CS1110       Lab 09. Reading files    Spring 2011 

Name ___________________       NetId ______________________

This lab discusses input reading a file. After the lab, study section 5.9 of the text. Better yet, listen to the lectures on lesson page 5-7 of the ProgramLive CD. The lectures are much clearer than the paper version.

Start this lab by downloading file lab09.zip putting its contents in a new directory. It contains these files: Lab09.java , cms.txt, and peop.txt. Then open the .java file in DrJava and compile.


A "stream" is a sequence of data values that is processed —either read or written— from beginning to end. When the data is being read, or input, the stream is called an "input stream"; when it is being written, or output, the stream is called an "output stream". Input/output of streams is done in Java using classes in package java.io.

The basic way to create an input stream for a file is by creating an instance of class FileReader:

FileReader fr= new FileReader(an arg that describes what file to read);

And the standard way to read using FileReader fr is to read one character at a time, using function


This is too low-level for us. We would like to be able to read not one character at a time but one line at a time. For this, we use class BufferedReader. Instead of the above, use this:

FileReader fr= new FileReader(an arg that describes what file to read);
BufferedReader br= new BufferedReader(fr);

Then, execution of

String lin= br.readLine();

reads the next line of the file and stores it in variable lin —if there are no more lines to read, null is stored in lin. We will see how to use this later.

Using a JFileChooser dialog box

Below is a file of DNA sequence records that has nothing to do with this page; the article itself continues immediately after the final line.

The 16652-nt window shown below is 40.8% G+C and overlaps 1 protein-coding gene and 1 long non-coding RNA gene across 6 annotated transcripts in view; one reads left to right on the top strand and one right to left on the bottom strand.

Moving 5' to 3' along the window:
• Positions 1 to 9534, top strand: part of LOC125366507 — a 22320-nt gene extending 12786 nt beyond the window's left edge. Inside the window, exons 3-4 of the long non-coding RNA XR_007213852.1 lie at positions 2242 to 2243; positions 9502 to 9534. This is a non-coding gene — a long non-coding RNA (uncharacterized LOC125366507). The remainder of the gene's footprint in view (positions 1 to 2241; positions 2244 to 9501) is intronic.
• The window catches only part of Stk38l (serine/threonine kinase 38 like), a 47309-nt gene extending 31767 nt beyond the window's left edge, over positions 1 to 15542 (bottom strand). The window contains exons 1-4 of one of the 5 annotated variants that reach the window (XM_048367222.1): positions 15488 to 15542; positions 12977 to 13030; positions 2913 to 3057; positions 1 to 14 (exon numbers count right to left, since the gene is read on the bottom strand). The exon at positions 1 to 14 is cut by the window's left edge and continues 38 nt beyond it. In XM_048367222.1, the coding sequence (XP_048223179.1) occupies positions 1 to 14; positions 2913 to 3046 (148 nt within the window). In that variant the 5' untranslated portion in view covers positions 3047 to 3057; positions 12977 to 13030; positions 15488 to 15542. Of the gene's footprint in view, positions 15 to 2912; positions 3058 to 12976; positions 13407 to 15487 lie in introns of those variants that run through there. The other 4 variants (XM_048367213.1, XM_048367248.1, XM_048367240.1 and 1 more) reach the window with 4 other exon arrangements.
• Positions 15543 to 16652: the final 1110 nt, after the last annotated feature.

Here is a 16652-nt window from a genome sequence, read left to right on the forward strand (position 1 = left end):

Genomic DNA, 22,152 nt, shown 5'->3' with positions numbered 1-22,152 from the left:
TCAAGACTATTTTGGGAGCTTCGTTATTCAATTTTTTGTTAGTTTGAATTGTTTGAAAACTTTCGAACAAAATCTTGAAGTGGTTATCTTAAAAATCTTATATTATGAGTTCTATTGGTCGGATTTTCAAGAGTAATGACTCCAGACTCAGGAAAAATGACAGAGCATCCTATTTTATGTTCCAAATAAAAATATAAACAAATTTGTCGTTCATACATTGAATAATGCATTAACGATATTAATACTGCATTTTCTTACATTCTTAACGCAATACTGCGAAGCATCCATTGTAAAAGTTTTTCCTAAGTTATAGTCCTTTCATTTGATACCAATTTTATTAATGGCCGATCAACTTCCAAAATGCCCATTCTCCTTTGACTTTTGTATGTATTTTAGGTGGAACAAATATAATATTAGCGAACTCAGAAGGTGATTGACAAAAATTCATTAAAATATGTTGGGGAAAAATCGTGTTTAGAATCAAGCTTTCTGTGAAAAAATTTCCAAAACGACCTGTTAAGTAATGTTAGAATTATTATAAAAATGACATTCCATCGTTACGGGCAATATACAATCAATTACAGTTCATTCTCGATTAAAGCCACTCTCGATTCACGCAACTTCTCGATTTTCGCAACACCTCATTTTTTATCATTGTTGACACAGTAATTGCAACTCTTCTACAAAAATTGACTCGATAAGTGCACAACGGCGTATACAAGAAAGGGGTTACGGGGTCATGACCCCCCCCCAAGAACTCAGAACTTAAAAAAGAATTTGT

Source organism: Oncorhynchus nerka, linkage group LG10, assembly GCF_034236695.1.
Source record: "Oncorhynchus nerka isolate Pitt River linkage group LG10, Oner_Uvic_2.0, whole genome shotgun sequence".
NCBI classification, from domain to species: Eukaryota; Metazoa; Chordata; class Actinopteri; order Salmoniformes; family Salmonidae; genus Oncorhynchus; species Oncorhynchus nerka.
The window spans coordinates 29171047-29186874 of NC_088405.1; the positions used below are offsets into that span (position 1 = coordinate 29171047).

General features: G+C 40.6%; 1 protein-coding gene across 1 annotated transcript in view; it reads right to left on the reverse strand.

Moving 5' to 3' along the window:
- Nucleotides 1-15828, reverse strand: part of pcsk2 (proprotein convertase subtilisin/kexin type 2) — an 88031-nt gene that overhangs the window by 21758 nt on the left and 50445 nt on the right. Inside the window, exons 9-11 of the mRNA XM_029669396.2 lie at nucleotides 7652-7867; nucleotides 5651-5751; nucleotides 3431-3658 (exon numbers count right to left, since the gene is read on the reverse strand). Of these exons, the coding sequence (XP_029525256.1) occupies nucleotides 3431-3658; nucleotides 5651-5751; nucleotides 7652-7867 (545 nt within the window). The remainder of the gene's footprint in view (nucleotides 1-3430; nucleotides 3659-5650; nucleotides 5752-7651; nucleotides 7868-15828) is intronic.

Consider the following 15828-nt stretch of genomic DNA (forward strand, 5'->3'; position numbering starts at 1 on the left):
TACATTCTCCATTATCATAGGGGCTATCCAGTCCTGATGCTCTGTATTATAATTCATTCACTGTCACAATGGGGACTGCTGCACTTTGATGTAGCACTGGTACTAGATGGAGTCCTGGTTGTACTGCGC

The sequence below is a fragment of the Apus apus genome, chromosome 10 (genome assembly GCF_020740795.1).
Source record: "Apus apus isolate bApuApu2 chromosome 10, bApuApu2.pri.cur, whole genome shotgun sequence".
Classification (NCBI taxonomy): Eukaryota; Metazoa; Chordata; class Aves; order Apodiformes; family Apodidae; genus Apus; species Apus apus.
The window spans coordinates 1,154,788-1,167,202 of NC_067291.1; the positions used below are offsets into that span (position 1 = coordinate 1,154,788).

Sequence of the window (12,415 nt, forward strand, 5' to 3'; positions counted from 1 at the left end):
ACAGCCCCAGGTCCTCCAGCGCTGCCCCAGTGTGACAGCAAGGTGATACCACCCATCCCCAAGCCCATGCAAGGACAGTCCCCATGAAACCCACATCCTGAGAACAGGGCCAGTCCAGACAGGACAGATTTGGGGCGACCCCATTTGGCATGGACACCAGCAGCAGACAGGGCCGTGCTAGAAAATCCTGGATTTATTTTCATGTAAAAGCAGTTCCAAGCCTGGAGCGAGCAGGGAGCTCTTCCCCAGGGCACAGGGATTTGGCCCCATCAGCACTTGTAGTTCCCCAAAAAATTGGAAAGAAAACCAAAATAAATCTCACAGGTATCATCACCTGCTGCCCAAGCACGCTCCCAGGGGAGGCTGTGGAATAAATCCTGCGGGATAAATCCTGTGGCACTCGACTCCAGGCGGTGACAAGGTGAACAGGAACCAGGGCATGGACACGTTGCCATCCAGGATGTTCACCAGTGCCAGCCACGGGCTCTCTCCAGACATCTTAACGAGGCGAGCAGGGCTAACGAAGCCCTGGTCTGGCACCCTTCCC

In order to read a file, you have to indicate which file should be read. The easiest way to do this is to use a dialog window to navigate to the appropriate directory and select the file. For this, we use an instance of class JFileChooser, in package javax.swing. Execute the following in the Interactions pane:

br= Lab09.getReader(null);

A dialog box opens. Its title is "Choose input file". And it allows you to navigate anywhere you want and then select a file. Do a bit of navigating and select a file. Then take a look at function getReader(String). Here is what it does:

  1. Declare local variable jd of class JFileChooser.
  2. Store in jd a new instance of class JFileChooser. In the new expression new JFileChooser(), you have no control over the directory that appears in the dialog window initially. In the new expression new JFileChooser(p), String p is supposed to be a path on your computer of the directory to open in the dialog window. This choice allows you to dispense with a lot of navigating.
  3. Set the title of jd to "Choose input file".
  4. Execution of jd.showOpenDialog(null); causes the dialog window to open on your monitor, and the program pauses until you have closed it. Nothing happens until you have chosen a file (or canceled the interaction).
  5. Create a new FileReader with the file that you selected (its name is jd.getSelectedFile()) as the argument and store its name in fr.
  6. Create and return a BufferedReader that is attached to fr.

The function for obtaining the next line from a BufferedReader br is:

br.readLine()      // = the next line of BufferedReader br —null if there are no more lines

In the Interactions pane, you can continue to evaluate br.readLine(). Each time you do it, the next line of the file you selected is printed. Try it.